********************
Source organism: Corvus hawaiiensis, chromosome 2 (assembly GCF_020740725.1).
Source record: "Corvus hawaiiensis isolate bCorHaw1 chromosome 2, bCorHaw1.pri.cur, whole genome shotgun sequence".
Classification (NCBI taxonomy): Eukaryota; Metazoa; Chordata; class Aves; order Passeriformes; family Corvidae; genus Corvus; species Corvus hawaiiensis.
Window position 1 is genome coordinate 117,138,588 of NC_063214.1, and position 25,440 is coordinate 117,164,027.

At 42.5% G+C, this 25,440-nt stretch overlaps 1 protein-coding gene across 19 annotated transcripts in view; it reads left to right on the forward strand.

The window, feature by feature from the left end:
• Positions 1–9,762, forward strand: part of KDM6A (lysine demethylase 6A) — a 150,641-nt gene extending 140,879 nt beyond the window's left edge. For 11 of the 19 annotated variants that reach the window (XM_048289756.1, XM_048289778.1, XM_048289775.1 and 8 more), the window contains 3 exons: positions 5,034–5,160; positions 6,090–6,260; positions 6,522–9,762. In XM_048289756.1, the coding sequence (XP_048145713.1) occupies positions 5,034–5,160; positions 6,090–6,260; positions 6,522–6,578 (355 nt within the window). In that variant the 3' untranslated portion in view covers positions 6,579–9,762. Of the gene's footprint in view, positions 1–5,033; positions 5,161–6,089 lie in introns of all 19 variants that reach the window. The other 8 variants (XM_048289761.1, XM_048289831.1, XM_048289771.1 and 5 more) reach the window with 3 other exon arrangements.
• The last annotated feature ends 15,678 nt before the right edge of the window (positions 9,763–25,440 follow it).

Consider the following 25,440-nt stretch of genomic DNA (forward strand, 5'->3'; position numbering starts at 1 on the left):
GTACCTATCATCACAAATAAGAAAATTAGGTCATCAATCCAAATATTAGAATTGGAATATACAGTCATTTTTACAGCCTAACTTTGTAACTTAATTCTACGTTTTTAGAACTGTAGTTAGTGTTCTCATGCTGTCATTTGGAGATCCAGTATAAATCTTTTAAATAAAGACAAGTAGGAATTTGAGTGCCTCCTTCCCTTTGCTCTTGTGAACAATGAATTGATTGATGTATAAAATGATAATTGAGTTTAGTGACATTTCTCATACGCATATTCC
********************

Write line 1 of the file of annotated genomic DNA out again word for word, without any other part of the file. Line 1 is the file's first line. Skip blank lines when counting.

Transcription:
Source organism: Corvus hawaiiensis, chromosome 2 (assembly GCF_020740725.1).